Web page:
Google releases Chrome 24 beta, says browser has become 26% faster since last year

Google releases Chrome 24 beta, says browser has become 26% faster since last year

Google today announced Chrome 24 beta for Windows, Mac, and Linux. The company underlined that the browser is now even faster than before, at least according to the company’s own tests. If you’re on the Chrome beta channel, you should already have the new build (version 24.0.1312.5), and if you want to switch to the channel, head here.

On the consumer side, Google wants to emphasize speed increases in Chrome 24. The company’s own Octane JavaScript test shows that this is the faster Chrome release yet. In fact, Google is touting that Chrome is 26 percent faster in terms of Octane than it was last year:

Google describes Octane as a benchmark “designed to measure performance of real-world applications on the modern web.” While there comes a point where JavaScript speed is so fast that it really doesn’t matter anymore, it’s still interesting to see the improvements that Google is managing to pull off.

On the developer side, Google wants to emphasize Datalist support in date and time and MathML. Datalist allows you to specify a list of suggested dates and times for input elements while MathML lets you write mathematical content in a consistent way.

Google also listed the following changes:

  • CSS custom filters have landed behind a flag. They enable sweet cinematic effects like page flipping with just CSS and HTML. You can turn them on with chrome://flags.
  • Chromium now parses the autocomplete attribute according to spec. Use it to specify which type of saved user data the browser should use to prefill input elements. Examples are name and street-address.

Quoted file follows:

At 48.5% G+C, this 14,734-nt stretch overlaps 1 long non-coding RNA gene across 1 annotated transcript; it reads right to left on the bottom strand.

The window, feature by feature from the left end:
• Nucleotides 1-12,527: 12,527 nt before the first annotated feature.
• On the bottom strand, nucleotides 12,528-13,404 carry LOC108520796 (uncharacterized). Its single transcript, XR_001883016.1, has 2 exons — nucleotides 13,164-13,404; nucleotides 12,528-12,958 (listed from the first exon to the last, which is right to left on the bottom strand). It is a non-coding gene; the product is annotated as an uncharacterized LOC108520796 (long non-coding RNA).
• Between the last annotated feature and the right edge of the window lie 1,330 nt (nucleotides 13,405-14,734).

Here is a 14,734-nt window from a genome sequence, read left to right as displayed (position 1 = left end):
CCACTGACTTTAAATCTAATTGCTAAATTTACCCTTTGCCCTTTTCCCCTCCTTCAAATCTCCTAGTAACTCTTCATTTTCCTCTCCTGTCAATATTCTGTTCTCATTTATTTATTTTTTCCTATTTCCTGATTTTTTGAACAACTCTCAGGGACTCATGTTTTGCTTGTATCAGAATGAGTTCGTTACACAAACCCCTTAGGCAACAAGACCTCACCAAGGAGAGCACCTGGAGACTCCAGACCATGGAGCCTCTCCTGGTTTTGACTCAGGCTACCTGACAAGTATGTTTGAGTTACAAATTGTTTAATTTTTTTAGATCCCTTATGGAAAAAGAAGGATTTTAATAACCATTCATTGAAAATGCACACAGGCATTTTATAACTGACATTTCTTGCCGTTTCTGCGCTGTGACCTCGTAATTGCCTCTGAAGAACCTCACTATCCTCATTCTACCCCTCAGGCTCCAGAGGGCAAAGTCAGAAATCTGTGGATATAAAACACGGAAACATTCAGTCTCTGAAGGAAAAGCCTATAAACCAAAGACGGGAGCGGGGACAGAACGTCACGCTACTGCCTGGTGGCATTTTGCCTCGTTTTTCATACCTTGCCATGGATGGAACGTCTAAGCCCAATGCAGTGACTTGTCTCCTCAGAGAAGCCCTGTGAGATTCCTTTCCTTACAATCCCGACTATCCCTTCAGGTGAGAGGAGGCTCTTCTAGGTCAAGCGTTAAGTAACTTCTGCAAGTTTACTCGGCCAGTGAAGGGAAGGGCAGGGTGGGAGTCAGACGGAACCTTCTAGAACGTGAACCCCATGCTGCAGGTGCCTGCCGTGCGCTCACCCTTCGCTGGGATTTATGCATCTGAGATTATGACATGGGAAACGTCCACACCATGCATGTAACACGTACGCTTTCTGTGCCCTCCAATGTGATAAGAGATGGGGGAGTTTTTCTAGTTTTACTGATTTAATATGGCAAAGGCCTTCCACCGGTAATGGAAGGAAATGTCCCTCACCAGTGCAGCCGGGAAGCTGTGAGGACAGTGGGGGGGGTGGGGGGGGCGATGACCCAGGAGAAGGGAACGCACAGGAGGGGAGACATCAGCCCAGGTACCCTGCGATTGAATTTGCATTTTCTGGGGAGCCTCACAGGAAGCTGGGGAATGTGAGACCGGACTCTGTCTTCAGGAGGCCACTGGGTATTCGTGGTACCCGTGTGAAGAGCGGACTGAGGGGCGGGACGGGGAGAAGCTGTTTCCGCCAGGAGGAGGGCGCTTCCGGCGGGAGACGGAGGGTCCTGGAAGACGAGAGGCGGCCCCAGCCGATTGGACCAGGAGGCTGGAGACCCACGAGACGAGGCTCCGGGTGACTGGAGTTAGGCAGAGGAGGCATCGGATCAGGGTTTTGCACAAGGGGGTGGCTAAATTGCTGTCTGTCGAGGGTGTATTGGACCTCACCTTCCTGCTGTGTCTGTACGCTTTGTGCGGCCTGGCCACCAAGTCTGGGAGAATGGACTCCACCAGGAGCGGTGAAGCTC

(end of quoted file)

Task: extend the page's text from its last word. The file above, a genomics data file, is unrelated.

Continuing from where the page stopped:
• A few brand new features landed with a prefix: -webkit-hyphens gives you more control over hyphenation at line breaks, and -webkit-clip-path enables you to clip DOM content to an SVG shap. APIs un-prefixed include: IndexedDB, Intl, postMessage, requestAnimationFrame, and

While the beta release supports these APIs in both their prefixed and un-prefixed forms, they will switch to the un-prefixed versions once Chrome 24 is released, at which point the prefixed versions will be deprecated. Speaking of deprecation, Google has removed some experiments from Chrome: The Blob constructor should now be used instead of the WebKitBlobBuilder API, Blob.slice() succeeds the Blob.webkitSlice() method, and Web Intents have been disabled.

The Chrome 24 beta release today comes just two days after Google released Chrome 23. That new version was massive, but already it looks like the company has big plans for the next version, which should be out before the end of the year.

See also: IE9 passes 20% market share, Firefox falls below 20%, Chrome loses users second month in a row

Image credit: Bartosz Borecki

Read next: Amazing: Microsoft turns spoken English into spoken Mandarin - in the same voice